Eliminate the SAT
The Scholastic Aptitude Test, better known as the SAT, is, “a test designed to predict college performance and to provide a means for admissions people to compare prospective students who have the same grades, but who come from widely varying high schools in different parts of the country” (Keisler 1). This standardized test has caused an immense amount of controversy all because of conflicting opinions arguing whether or not that definition is truly accurate. The SAT has created many problems for a number of high school students while trying to embark on a college career, and I claim that eliminating the SAT permanently and, instead, judging students on other educational aspects would be very beneficial.
The first controversy pertaining to the SAT is that it eliminates many minorities from being able to attend college due to poor educational preparation. It is so important for students to pursue higher education after high school, but it is hard when so many students are subject to poor teaching. In an article entitled “The New SAT and Minorities”, it is stated that, “[T]he lower performance of blacks and Hispanics reflects the fact that blacks and Hispanics tend to be clustered in poor schools offering outdated curricula taught by ill-prepared teachers” (Artze 1). Charles Kiesler, author of the article “Affirmative Action and the SAT”, claims that student’s who have access to courses targeted at training a student for college-level work are more likely to perform well on the SAT (3). Kiesler says that, “The bias is in the lack of access to [college-prep] courses for minorities in our K-12 system”(3). Another argument is that standardized tests are produced to favor a certain population or class. In The Corsini Encyclopedia of Psychology and Behavioral Science, Raymond J. Corsini says the cultural bias hypothesis states, “…the item contents of the tests are selected much more from the typical experiential background of certain groups (e.g., the white middle class) than from that of other groups (e.g., the poor and racial minorities), thereby favoring certain groups with higher average scores…” (415).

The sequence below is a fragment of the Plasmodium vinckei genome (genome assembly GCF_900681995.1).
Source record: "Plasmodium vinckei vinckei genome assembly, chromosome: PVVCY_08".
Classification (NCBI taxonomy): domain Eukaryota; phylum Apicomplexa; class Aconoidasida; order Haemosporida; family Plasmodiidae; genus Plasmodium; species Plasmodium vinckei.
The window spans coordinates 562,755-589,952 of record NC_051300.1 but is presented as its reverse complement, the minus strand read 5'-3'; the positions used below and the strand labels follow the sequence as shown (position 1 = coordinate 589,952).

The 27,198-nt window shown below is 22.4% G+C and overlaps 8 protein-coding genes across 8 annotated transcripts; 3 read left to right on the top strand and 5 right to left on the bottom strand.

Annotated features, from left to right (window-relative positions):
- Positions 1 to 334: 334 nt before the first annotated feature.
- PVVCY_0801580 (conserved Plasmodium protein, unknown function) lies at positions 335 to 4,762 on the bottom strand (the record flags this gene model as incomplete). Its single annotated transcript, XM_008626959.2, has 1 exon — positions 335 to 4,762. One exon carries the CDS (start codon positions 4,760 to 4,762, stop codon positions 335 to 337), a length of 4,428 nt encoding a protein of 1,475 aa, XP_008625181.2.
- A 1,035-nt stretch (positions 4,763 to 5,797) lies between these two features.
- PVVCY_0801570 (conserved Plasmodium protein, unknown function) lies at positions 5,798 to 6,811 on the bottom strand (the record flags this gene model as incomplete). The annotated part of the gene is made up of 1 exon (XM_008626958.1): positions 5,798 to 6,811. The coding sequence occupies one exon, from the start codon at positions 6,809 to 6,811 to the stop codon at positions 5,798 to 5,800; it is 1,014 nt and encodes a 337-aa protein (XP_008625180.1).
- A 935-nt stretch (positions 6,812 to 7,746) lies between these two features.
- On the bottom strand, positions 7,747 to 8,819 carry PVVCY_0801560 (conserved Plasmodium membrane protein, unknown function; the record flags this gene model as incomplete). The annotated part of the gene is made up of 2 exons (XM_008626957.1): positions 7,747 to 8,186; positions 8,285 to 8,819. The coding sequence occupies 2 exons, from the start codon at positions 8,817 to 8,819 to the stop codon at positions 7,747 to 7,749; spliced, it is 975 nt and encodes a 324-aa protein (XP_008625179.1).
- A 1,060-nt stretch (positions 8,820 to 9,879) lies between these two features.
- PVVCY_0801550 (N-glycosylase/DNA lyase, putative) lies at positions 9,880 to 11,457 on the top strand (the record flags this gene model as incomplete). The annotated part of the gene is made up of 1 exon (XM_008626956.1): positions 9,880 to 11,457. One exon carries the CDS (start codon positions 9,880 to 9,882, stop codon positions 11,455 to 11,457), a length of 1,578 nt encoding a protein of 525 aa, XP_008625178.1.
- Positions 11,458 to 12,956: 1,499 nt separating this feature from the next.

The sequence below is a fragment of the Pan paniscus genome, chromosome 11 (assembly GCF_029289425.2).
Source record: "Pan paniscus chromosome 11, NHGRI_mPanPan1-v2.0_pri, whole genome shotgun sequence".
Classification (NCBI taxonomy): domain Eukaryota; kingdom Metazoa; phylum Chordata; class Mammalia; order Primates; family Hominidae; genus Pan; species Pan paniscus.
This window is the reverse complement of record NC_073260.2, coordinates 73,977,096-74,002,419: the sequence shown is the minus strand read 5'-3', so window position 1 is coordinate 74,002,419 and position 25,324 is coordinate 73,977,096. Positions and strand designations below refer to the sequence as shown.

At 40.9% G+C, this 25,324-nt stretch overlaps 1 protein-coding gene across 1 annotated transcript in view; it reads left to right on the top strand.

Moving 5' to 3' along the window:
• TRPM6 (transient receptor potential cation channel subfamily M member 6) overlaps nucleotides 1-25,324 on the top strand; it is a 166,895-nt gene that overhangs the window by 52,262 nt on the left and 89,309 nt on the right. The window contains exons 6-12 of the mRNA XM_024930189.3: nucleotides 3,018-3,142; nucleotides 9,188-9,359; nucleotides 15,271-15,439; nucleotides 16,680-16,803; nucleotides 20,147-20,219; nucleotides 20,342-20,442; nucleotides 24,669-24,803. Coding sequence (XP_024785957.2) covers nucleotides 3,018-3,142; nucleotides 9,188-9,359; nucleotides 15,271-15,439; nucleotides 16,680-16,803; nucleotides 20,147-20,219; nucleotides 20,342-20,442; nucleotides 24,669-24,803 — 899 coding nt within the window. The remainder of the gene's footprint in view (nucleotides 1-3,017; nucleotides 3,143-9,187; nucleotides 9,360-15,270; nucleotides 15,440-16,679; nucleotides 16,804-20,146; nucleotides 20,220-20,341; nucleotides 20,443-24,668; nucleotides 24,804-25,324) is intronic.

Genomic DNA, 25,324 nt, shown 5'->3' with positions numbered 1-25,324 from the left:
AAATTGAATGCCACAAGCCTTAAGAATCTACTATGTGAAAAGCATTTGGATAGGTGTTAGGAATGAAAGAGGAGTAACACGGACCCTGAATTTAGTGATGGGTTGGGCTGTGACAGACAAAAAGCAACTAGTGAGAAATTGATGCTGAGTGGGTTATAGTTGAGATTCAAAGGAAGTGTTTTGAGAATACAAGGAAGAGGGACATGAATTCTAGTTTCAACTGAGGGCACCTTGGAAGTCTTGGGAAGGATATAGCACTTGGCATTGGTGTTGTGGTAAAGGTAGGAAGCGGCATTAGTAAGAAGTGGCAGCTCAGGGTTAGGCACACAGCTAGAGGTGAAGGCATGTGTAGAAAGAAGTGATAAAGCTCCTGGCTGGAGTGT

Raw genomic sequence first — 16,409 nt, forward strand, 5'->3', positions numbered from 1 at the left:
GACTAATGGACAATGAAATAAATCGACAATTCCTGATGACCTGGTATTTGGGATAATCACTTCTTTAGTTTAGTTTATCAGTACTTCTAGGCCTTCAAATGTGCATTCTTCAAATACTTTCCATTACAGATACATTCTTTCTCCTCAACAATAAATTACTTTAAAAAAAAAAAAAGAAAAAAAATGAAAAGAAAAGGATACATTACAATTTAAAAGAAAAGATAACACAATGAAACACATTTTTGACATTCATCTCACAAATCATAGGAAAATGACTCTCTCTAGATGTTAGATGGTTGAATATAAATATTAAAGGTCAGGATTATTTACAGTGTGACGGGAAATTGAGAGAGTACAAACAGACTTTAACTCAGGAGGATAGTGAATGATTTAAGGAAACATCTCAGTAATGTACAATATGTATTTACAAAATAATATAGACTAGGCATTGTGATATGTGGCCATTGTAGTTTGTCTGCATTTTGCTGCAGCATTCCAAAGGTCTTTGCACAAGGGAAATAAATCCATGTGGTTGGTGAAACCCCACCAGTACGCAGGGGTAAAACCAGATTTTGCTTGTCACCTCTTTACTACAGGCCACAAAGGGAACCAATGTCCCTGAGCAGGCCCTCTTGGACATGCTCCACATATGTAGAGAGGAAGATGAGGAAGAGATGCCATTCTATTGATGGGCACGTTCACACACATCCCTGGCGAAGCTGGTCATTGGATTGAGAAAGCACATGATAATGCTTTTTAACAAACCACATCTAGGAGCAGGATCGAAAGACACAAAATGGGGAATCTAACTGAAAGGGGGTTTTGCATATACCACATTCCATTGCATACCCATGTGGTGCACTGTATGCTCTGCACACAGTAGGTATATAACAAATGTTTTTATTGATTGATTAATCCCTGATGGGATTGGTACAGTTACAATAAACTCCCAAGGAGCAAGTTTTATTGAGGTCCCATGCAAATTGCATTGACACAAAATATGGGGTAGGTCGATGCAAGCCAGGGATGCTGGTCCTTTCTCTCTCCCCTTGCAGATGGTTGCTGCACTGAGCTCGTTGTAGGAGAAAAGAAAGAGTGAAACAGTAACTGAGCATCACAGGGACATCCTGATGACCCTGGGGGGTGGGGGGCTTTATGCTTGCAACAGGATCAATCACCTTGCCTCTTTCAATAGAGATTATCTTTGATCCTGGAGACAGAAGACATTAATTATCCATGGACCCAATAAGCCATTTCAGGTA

Another problem with the SAT is that it is a false reflection of a student’s knowledge. This standardized test can very easily cause a number of students to experience severe test anxiety, especially girls. In an article by Ellen Altermantt and Minha Kim, they claim that girls have shown evidence of worrying more than boys about academic performance since early childhood (2). Altermantt and Kim state, “Indeed, many studies show that students with high levels of test anxiety perform more poorly on cognitive tasks than students with low levels of test anxiety; even when levels of ability are similar” (2). In the book Test Anxiety: The State of the Art, Moshe Zeidner claims, “As the consequences and stakes of test performance assume a more important role in school and society, such as determining whether a student is promoted to the next grade…or is admitted to a top university…students would be expected to experience greater concern and anxiety about evaluative events” (6). Another negative aspect of the SAT is that wealthy students have an unfair advantage in preparing for the test This standardized exam sets high class students up for great success. Charles Murray, the author of “Abolish the SAT”, is convinced that student’s whose parents earn a high level of income can help them do better on the SAT because they can afford to buy their children SAT tutoring. (3). “If you’re rich, you can enroll your children in Kaplan, or Princeton Review, or even get private tutors to coach your kids in the tricks of test taking, and thereby increase their SAT scores by a couple hundred points.” (Murray 6). In the book, Rethinking the SAT: The Future of Standardized Testing in University Admissions by Rebecca Zwick, Lani Guinier, an academic of Harvard University, claims that the SAT...
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